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It’s an old agronomic adage that “March is the month when alfalfa lives or dies.”

How did it fare this year? The results will soon be evident, with signs of hopeful outcomes, according to Bill Powel-Smith, a soil health and dairy forage consultant with LandCares and GPS Dairy Consultants based in Fon du Lac, Wis. He said each winter is unique in how kindly Mother Nature treats the alfalfa crop, particularly at the tail-end of winter.

“In March, we vacillate between warm thawing conditions and sudden cold, freezing periods,” noted Powel-Smith. He said factors that feed into the condition of this year’s alfalfa crop include:

  1. How did alfalfa go into dormancy last fall? – Powel-Smith compared alfalfa to preweaned calves: they struggle to take in enough energy because they don’t want to eat in hot weather, and they burn too much energy off maintaining themselves in cold weather. “Alfalfa is the same way,” he stated. “These plants need energy reserves going into winter so they can come out of dormancy in spring and have enough energy to grow and begin photosynthesis with green up.” In a challenging start to spring, those reserves are at risk of falling short, especially if the last fall cutting was taken late and did not allow for at least six weeks of regrowth before dormancy.
  2. What did we have for ground freeze and snow cover this winter? – Snow cover is highly protective of alfalfa. This past winter, the snow came early in many parts of the upper Midwest in Fall 2022, before the ground was really frozen hard. The soil temperature has remained relatively warm, even through the coldest parts of winter. Powel-Smith said the goal is to maintain soil temperatures over 20°F at four inches deep, which mostly was achieved this year.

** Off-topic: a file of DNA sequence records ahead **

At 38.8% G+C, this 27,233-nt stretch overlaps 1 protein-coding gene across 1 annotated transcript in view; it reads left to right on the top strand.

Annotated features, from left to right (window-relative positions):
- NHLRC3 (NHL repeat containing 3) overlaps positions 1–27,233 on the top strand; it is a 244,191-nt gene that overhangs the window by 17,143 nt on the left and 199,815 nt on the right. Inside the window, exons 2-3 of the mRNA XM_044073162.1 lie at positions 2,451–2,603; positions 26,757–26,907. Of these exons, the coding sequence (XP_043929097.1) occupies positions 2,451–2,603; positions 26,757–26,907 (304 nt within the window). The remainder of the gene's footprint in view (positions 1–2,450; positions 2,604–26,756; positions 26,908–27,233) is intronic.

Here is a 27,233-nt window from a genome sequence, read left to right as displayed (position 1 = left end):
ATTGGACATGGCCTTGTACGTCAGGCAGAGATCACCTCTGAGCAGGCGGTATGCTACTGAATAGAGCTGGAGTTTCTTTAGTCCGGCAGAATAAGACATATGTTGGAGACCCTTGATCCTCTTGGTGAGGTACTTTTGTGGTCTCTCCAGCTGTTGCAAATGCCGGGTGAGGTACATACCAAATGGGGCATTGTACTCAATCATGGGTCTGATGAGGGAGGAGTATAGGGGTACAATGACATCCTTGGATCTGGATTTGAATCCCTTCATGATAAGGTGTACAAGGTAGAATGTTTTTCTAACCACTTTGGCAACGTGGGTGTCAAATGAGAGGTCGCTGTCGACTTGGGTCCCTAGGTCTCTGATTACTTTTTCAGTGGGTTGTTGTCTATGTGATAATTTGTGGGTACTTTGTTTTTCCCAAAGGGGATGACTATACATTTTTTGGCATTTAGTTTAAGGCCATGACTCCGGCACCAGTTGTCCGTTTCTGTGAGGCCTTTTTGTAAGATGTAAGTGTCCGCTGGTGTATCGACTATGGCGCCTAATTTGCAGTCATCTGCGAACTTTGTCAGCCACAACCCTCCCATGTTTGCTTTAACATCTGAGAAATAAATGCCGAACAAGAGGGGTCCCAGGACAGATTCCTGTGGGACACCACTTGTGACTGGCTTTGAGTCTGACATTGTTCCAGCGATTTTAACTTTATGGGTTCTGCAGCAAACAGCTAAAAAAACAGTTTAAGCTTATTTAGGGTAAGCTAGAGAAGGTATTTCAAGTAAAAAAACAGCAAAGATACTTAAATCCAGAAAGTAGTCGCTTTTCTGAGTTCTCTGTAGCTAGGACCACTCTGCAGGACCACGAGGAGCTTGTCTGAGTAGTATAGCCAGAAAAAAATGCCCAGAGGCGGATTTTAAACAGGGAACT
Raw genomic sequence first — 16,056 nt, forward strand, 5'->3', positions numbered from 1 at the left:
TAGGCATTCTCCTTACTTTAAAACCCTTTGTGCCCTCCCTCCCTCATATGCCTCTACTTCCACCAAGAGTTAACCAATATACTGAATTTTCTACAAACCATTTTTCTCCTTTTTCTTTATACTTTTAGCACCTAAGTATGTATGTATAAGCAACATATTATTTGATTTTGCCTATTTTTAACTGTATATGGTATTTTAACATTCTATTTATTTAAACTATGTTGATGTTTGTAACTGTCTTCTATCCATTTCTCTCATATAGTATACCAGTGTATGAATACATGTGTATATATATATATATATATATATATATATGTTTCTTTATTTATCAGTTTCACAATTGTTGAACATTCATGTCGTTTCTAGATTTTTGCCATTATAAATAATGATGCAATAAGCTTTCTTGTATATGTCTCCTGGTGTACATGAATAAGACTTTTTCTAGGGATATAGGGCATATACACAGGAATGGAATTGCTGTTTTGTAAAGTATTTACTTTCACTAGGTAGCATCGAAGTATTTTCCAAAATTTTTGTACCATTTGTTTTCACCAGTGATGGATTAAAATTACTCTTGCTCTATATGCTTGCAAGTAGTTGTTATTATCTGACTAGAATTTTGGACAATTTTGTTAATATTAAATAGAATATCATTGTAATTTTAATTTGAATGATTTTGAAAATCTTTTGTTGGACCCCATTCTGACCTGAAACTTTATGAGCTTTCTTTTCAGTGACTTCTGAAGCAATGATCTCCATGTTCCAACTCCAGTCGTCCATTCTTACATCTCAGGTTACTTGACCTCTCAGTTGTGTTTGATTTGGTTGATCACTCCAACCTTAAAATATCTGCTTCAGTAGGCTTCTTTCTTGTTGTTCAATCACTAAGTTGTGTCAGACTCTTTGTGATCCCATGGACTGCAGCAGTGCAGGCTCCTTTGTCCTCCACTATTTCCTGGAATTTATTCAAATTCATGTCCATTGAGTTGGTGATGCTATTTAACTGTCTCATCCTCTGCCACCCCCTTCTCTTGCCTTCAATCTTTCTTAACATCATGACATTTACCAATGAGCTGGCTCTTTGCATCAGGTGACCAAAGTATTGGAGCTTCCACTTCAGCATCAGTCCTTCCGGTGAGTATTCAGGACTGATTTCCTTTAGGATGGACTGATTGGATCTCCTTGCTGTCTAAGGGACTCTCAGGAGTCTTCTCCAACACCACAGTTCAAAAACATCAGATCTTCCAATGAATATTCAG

3. Did we get a January thaw that created ponding and ice sheets? — Little ponding has occurred this year thanks to most of the moisture going into the soil. But some areas have had ice sheets, which can disrupt the exchange of gases as alfalfa plants carry on respiration through the winter. If ice sheets trap the roots and crowns, they may be deprived of oxygen from the soil, and exposed to toxic gases like carbon dioxide, ethylene, and methanol that can’t escape. Some plants may die as a result. Again, late fall regrowth is helpful because it can help ice-covered plants breathe.
  4. How are we emerging from winter? – Here’s where March comes in. Alfalfa roots can be snapped during vacillating freeze-thaw cycles or pulled out of the ground during soil heaving. “If spring is slow to warm up, we can see crown rot and other root diseases in damp soils,” advised Powel-Smith. “Roots turn from bright white to tan with blackened streaks.” He said over time, these root issues weaken the plants. Some will green up but fade before first cutting; others may make a first crop but struggle after that.

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